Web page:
"Art. VIII. Subject to the provisions of this contract, the contractor agrees that he will deliver the several portions and the whole of the work covered by this contract at the following times:
"F. O. B. New Britain, Conn. Shipped 3/30/11, steel and iron work for first floor, April 6, '11, or before. Shipped 4/12/11, steel and iron work for second floor, April 20, '11, or before. 4/15 and 4.25, steel and iron work for remaining floors and roof, May 8, '11, or before."
"Art. XI. The owner will pay the contractor for the said work the sum of Twenty Hundred and Eighty-five Dollars ($2,085) provided the above deliveries are made or provided the material is delivered in New Britain, Conn. so that the progress of the building is not hindered. Again if the above deliveries are not made and the progress of the building is thereby impeded the price will be Twenty Hundred and Twenty-five Dollars ($2,025) and subject to a penalty of Five Dollars ($5) per day for each and every working day which the progress of the building suffers because of the failure of party of the second part to make above deliveries."
Article seven of the contract is a part of the printed form of the contract, article eleven is in part typewritten and in part a portion of the printed part of the contract.
It is claimed that, inasmuch as the court below found that the progress of the building had been delayed by the plaintiff for thirteen days, it could not recover the maximum price of $2,085 for the performance of the contract, and that it should have been limited in its recovery to the sum of $2,025, the minimum price for the performance of the agreement. The defendant also claimed that, under article eleven of the contract, the plaintiff should have forfeited the sum of $5 per day for every day that the progress of the building was delayed.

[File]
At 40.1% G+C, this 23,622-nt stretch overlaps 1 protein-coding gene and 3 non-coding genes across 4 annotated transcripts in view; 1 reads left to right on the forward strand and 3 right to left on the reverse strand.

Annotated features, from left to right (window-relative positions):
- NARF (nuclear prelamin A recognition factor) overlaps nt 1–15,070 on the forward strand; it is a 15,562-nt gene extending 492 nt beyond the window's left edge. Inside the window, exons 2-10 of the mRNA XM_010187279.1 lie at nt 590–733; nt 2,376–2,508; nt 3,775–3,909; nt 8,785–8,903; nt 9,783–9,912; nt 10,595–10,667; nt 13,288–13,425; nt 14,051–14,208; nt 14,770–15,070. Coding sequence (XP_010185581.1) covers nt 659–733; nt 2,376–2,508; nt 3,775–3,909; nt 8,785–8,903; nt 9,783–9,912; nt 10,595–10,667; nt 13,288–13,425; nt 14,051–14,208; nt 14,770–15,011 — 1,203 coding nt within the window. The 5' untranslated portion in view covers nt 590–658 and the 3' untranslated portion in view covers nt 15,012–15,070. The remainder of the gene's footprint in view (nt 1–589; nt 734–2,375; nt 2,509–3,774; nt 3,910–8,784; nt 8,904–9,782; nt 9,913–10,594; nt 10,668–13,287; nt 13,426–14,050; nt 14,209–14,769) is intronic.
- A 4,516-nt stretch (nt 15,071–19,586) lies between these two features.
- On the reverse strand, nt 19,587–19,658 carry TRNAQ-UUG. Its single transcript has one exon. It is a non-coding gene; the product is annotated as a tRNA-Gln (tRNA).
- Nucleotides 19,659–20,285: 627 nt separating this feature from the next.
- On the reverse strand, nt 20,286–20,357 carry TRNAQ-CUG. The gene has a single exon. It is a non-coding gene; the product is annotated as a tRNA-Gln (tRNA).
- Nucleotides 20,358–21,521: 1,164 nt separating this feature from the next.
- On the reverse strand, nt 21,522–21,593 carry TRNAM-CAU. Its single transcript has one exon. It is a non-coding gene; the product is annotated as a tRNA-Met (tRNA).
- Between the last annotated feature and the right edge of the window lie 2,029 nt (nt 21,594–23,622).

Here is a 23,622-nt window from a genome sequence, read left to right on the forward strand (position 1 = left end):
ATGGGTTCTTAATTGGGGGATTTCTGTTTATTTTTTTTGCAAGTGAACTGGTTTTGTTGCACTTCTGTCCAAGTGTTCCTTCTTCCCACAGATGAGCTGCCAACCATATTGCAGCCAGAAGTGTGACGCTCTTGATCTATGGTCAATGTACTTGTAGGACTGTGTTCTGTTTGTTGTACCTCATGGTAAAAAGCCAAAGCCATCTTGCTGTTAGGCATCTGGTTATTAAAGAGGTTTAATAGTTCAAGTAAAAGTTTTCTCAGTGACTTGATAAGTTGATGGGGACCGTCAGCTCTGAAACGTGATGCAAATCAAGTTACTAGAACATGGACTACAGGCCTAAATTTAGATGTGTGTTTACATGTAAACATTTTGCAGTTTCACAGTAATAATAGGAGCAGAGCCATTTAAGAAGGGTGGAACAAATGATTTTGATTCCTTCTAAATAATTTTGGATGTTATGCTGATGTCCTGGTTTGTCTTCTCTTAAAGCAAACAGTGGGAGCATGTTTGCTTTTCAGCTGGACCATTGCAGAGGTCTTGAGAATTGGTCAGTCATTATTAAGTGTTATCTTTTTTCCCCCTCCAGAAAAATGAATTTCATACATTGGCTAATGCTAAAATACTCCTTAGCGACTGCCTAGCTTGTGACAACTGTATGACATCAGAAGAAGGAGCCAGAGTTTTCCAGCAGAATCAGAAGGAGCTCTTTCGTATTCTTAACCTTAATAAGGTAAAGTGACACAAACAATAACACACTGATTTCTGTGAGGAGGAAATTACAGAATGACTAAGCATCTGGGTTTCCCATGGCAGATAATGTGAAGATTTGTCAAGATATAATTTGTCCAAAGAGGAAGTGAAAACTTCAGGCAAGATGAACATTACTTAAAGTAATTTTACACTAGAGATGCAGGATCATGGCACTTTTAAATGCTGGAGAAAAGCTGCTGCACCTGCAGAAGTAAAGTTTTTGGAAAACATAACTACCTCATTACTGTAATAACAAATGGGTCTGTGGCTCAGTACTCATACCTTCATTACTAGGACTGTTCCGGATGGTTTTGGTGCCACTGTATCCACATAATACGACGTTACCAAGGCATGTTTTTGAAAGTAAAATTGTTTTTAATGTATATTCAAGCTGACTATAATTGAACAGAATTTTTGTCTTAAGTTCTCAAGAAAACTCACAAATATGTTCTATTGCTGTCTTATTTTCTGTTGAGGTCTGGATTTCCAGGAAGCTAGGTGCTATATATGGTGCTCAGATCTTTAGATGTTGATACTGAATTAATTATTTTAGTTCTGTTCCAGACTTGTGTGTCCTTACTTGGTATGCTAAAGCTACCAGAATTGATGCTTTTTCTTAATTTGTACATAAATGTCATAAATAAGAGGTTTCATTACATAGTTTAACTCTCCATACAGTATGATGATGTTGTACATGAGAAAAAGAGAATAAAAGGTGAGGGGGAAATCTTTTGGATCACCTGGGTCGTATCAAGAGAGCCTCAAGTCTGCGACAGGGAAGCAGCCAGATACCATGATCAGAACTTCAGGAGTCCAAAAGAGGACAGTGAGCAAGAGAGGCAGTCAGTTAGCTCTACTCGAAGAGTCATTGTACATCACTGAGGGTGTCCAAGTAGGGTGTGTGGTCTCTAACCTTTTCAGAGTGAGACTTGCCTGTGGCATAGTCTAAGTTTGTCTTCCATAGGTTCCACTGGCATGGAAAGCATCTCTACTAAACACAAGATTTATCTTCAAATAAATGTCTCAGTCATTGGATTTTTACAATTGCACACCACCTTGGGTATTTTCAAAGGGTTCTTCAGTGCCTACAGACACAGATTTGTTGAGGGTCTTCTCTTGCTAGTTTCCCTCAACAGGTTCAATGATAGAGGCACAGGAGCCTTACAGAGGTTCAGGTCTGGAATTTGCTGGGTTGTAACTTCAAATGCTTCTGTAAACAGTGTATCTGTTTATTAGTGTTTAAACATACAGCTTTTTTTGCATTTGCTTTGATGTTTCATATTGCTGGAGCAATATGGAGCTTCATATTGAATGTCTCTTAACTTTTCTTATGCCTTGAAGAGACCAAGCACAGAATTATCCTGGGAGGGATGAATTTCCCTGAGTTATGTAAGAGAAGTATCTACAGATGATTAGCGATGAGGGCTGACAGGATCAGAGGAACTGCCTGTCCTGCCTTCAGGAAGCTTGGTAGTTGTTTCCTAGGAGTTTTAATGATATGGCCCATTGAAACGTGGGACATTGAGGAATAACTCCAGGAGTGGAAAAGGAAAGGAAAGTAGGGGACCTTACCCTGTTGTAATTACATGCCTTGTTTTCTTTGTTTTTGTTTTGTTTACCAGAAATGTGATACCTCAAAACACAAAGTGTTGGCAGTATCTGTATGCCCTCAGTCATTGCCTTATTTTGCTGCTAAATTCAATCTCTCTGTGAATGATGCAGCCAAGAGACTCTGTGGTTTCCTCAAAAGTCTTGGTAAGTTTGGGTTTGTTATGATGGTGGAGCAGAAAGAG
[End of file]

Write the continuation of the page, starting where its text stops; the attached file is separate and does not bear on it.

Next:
The eleventh article of the contract, when read in connection with the eighth article thereof, shows that that claim is without foundation. It appears that article eleven relates only to structural steel and iron which the plaintiff was to deliver for the construction of the several floors and the roof of the building. This portion of the contract is silent as to delivery of materials for the sidewalk lights. The trial court has found that the plaintiff delivered, at New Britain, the steel and iron work for the building called for in the iron specifications, at or before the time provided for such delivery in article eight of the contract. No claim was made in the trial of the case in the court below that the progress of the building was impeded or delayed by noncompliance with this provision of the contract. The only claim of the defendant upon this point was that the plaintiff, after notice to erect the "sidewalk lights," unreasonably delayed their erection, and thereby delayed and impeded the progress of the building. This claim the court sustained. The claim now made by the defendant, that article eleven of the contract furnished a basis for damages on account of delay in the erection of sidewalk lights, has no basis in any fact found.
It is apparent that it was the intention of the parties that the agreement as to the sidewalk lights should be treated as a distinct part of the plaintiff's undertaking. The first and most important part of the written agreement relates to the delivery of iron and steel that was to be used for the main building. The dates of these deliveries are carefully fixed in article eight of the contract. The defendant had the option to furnish and deliver the sidewalk lights. The finding shows that the building had to reach a certain stage of completion before the proper measurements for covering the excavation under the sidewalk could be made. This did not occur until almost two months after the time limited for the delivery which the plaintiff was to, and did, make of iron and steel under the provisions of article eight of the contract.
It is the duty of courts to give effect, if possible, to all of the terms of an agreement. The construction has to be made upon the consideration of the whole of the instrument, and not upon one or more clauses contained therein. This rule applies as well to instruments partly printed and partly written, as to those wholly printed or wholly written. Where two clauses which are apparently inconsistent may be reconciled by any reasonable construction, that construction must be given, because it cannot be assumed that the parties intended to insert inconsistent and repugnant provisions.
The typewritten part of the contract in question is not entirely inconsistent with that contained in the printed portion thereof. The whole was properly considered by the court below as meaning that the penalties provided in article eleven refer only to such deliveries as are mentioned in article eight, and that damages for any unreasonable delay in the construction of sidewalk lights were to be estimated under the stipulations of article seven of the contract.